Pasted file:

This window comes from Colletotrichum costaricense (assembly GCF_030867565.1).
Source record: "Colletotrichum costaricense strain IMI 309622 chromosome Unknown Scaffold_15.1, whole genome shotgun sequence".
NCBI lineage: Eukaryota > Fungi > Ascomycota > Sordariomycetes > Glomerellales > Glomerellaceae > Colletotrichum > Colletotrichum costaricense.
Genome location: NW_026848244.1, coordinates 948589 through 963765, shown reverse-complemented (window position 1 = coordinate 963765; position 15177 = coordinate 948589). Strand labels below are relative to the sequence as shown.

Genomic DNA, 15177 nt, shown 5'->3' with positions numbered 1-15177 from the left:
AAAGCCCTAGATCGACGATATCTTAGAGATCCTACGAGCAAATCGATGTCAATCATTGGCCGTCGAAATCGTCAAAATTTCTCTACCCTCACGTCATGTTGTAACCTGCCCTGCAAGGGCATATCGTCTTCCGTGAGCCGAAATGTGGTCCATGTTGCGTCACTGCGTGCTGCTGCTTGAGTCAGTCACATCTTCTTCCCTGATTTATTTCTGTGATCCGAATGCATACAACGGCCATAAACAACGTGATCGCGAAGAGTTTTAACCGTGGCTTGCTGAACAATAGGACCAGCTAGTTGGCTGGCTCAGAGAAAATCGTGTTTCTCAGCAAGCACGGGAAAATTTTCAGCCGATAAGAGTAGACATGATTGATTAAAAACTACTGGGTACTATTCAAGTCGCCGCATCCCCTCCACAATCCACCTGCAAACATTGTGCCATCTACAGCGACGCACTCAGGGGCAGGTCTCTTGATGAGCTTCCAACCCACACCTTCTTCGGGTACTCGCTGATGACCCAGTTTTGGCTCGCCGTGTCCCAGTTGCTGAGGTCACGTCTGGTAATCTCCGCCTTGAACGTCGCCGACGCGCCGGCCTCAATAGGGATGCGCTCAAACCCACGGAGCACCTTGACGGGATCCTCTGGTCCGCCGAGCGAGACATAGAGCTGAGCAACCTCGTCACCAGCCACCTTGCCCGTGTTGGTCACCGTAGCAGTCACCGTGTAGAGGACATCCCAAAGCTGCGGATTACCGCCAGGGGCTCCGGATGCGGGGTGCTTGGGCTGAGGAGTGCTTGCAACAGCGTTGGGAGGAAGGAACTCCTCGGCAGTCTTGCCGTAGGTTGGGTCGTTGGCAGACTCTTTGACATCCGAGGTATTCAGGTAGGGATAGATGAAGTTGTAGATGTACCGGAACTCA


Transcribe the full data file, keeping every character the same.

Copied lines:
This window comes from Colletotrichum costaricense (assembly GCF_030867565.1).
Source record: "Colletotrichum costaricense strain IMI 309622 chromosome Unknown Scaffold_15.1, whole genome shotgun sequence".
NCBI lineage: Eukaryota > Fungi > Ascomycota > Sordariomycetes > Glomerellales > Glomerellaceae > Colletotrichum > Colletotrichum costaricense.
Genome location: NW_026848244.1, coordinates 948589 through 963765, shown reverse-complemented (window position 1 = coordinate 963765; position 15177 = coordinate 948589). Strand labels below are relative to the sequence as shown.

Genomic DNA, 15177 nt, shown 5'->3' with positions numbered 1-15177 from the left:
AAAGCCCTAGATCGACGATATCTTAGAGATCCTACGAGCAAATCGATGTCAATCATTGGCCGTCGAAATCGTCAAAATTTCTCTACCCTCACGTCATGTTGTAACCTGCCCTGCAAGGGCATATCGTCTTCCGTGAGCCGAAATGTGGTCCATGTTGCGTCACTGCGTGCTGCTGCTTGAGTCAGTCACATCTTCTTCCCTGATTTATTTCTGTGATCCGAATGCATACAACGGCCATAAACAACGTGATCGCGAAGAGTTTTAACCGTGGCTTGCTGAACAATAGGACCAGCTAGTTGGCTGGCTCAGAGAAAATCGTGTTTCTCAGCAAGCACGGGAAAATTTTCAGCCGATAAGAGTAGACATGATTGATTAAAAACTACTGGGTACTATTCAAGTCGCCGCATCCCCTCCACAATCCACCTGCAAACATTGTGCCATCTACAGCGACGCACTCAGGGGCAGGTCTCTTGATGAGCTTCCAACCCACACCTTCTTCGGGTACTCGCTGATGACCCAGTTTTGGCTCGCCGTGTCCCAGTTGCTGAGGTCACGTCTGGTAATCTCCGCCTTGAACGTCGCCGACGCGCCGGCCTCAATAGGGATGCGCTCAAACCCACGGAGCACCTTGACGGGATCCTCTGGTCCGCCGAGCGAGACATAGAGCTGAGCAACCTCGTCACCAGCCACCTTGCCCGTGTTGGTCACCGTAGCAGTCACCGTGTAGAGGACATCCCAAAGCTGCGGATTACCGCCAGGGGCTCCGGATGCGGGGTGCTTGGGCTGAGGAGTGCTTGCAACAGCGTTGGGAGGAAGGAACTCCTCGGCAGTCTTGCCGTAGGTTGGGTCGTTGGCAGACTCTTTGACATCCGAGGTATTCAGGTAGGGATAGATGAAGTTGTAGATGTACCGGAACTCA